Anecdote of a Survivalist’s New Year

I got Tara Westover’s Educated for Christmas. This book is a memoir about a girl who grew up in a survivalist home. Her parents prepared for the end of the world, stocking up on food and ammo. They didn’t let her go to school, nor did they do much homeschooling besides teaching her how to concoct herbal remedies and work in a junkyard.

This book is an easy read. I knocked it out yesterday, which gave me the opportunity, on New Year’s Eve, to party like it was 1999.

The belief that the Y2K bug would destroy the computerized economy and collapse civilization was a big deal for her family twenty-one years ago. Here is her account of their ushering in that new year:

The days dragged on, and then it was December 31. Dad was calm at breakfast but under his tranquillity I sensed excitement, and something like longing. He’d been waiting for so many years, burying guns and stockpiling food and warning others to do the same. Everyone at church had read the prophecies; they knew the Days of Abomination were coming. But still they’d teased Dad, they’d laughed at him. Tonight he would be vindicated.

After dinner, Dad studied Isaiah for hours. At around ten he closed his Bible and turned on the TV. The television was new. Aunt Angie’s husband worked for a satellite-TV company, and he’d offered Dad a deal on a subscription. No one had believed it when Dad said yes, but in retrospect it was entirely characteristic for my father to move, in the space of a day, from no TV or radio to full-blown cable. I sometimes wondered if Dad allowed the television that year, specifically, because he knew it would all disappear on January 1. Perhaps he did it to give us a little taste of the world, before it was swept away.

Dad’s favorite program was The Honeymooners, and that night there was a special, with episodes playing back to back. We watched, waiting for The End. I checked the clock every few minutes from ten until eleven, then every few seconds until midnight. Even Dad, who was rarely stirred by anything outside himself, glanced often at the clock.


I held my breath. One more minute, I thought, before everything is gone. Then it was 12:00. The TV was still buzzing, its lights dancing across the carpet. I wondered if our clock was fast. I went to the kitchen and turned on the tap. We had water. Dad stayed still, his eyes on the screen. I returned to the couch.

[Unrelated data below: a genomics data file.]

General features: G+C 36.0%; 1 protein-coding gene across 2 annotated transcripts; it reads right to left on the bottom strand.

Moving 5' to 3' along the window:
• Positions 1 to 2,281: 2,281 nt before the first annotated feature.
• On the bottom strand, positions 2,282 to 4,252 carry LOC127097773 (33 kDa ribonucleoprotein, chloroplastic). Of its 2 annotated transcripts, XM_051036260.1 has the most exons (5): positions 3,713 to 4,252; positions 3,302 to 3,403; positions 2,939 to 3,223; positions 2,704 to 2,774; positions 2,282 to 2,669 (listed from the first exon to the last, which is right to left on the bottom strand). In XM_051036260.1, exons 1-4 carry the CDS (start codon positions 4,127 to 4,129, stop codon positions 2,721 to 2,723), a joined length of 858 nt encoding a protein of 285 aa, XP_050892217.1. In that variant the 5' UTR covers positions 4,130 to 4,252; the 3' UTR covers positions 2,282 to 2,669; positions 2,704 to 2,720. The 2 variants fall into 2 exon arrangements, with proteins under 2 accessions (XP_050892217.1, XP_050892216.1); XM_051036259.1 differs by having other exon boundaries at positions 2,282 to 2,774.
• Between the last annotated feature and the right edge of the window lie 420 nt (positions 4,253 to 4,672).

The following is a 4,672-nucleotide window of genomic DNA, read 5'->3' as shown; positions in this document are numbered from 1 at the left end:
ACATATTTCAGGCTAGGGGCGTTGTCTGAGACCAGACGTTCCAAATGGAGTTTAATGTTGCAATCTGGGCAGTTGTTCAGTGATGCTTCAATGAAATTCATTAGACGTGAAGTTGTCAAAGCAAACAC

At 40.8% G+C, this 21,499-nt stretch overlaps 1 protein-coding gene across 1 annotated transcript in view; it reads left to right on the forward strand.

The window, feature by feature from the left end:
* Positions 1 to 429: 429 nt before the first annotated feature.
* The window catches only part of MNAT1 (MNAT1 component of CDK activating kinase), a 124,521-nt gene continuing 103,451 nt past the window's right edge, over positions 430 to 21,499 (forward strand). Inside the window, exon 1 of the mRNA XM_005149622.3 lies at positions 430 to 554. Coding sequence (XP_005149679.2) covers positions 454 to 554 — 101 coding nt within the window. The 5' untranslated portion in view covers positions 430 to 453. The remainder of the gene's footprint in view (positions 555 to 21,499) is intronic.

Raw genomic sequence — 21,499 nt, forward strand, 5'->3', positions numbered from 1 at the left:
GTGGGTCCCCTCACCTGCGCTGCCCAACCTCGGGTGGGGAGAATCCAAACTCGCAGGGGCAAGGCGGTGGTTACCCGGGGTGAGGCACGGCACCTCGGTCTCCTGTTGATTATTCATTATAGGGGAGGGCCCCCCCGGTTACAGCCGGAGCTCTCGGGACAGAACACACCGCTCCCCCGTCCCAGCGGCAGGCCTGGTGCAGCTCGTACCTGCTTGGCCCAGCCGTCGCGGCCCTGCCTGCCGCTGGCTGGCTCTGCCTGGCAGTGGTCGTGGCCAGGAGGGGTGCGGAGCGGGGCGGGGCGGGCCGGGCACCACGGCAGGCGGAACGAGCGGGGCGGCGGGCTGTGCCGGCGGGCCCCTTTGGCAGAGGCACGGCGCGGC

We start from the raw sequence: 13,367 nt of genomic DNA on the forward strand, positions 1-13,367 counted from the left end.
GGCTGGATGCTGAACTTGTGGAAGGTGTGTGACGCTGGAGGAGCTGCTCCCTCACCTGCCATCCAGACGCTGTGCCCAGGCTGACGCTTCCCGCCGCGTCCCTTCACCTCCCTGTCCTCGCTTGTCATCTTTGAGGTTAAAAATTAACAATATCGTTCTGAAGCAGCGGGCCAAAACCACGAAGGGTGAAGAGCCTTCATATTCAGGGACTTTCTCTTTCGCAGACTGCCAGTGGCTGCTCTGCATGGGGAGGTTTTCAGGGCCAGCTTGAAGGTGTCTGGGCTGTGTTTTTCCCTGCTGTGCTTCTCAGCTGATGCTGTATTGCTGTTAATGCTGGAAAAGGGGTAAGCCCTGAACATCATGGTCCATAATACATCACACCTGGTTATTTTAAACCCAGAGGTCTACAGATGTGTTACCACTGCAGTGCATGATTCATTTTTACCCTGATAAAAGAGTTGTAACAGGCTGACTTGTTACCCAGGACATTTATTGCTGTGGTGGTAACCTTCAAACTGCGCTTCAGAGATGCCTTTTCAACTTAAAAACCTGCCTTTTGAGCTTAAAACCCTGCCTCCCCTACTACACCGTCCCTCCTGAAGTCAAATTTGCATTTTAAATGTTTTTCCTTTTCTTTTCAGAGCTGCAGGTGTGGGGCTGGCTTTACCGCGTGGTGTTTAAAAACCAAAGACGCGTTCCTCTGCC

How long would it take for the electricity to fail? Was there a reserve somewhere that was keeping it going these few extra minutes?

The black-and-white specters of Ralph and Alice Kramden argued over a meatloaf.


I waited for the screen to flicker and die. I was trying to take it all in, this last, luxurious moment—of sharp yellow light, of warm air flowing from the heater. I was experiencing nostalgia for the life I’d had before, which I would lose at any second, when the world turned and began to devour itself.

The longer I sat motionless, breathing deeply, trying to inhale the last scent of the fallen world, the more I resented its continuing solidity. Nostalgia turned to fatigue.

Sometime after 1:30 I went to bed. I glimpsed Dad as I left, his face frozen in the dark, the light from the TV leaping across his square glasses. He sat as if posed, with no agitation, no embarrassment, as if there were a perfectly mundane explanation for why he was sitting up, alone, at near two in the morning, watching Ralph and Alice Kramden prepare for a Christmas party.

He seemed smaller to me than he had that morning. The disappointment in his features was so childlike, for a moment I wondered how God could deny him this. He, a faithful servant, who suffered willingly just as Noah had willingly suffered to build the ark.

But God withheld the flood.

This book has been a runaway bestseller, and I’m worried that it captures our political divide in a caricatured way, with the Democrats being the party of education and Republicans being the party that rejects education. Of course, that is gross hyperbole. Westover wrote about an extreme and unrepresentative family. Almost all Republicans want their children well educated. Yet, I’m concerned that I’m a registered member of a political party that increasingly finds book-learning uncool and data analysis uninsightful.

It took a lot of books for me to read before I really understand how big government is inefficient and ineffective. I see the Republicans who are more likely to get their information from TV to be inconsistent critics of government. Without much grounding in the details, the same people who turned out to Tea Party rallies due to wasteful stimulus spending by the Obama administration embrace our unread president’s advocacy of $2,000 checks.

A coherent worldview requires an education. It will inoculate you from falling for internet rumors of an apocalypse, and an education will help you remain philosophically consistent when the Oval Office changes from one party to another.

I’m not necessarily referring to formal education. A plumber who never went to college, but took the time to read the University of Chicago’s canon of Great Books of the Western World is not only likely to have a higher income than someone with a PhD in women’s studies. Such a person would also be more educated.

Either way, there is no substitute for reading books. Make 2021 the year you read more and watch less TV.

Eric Shierman lives in Salem and is the author of We were winning when I was there.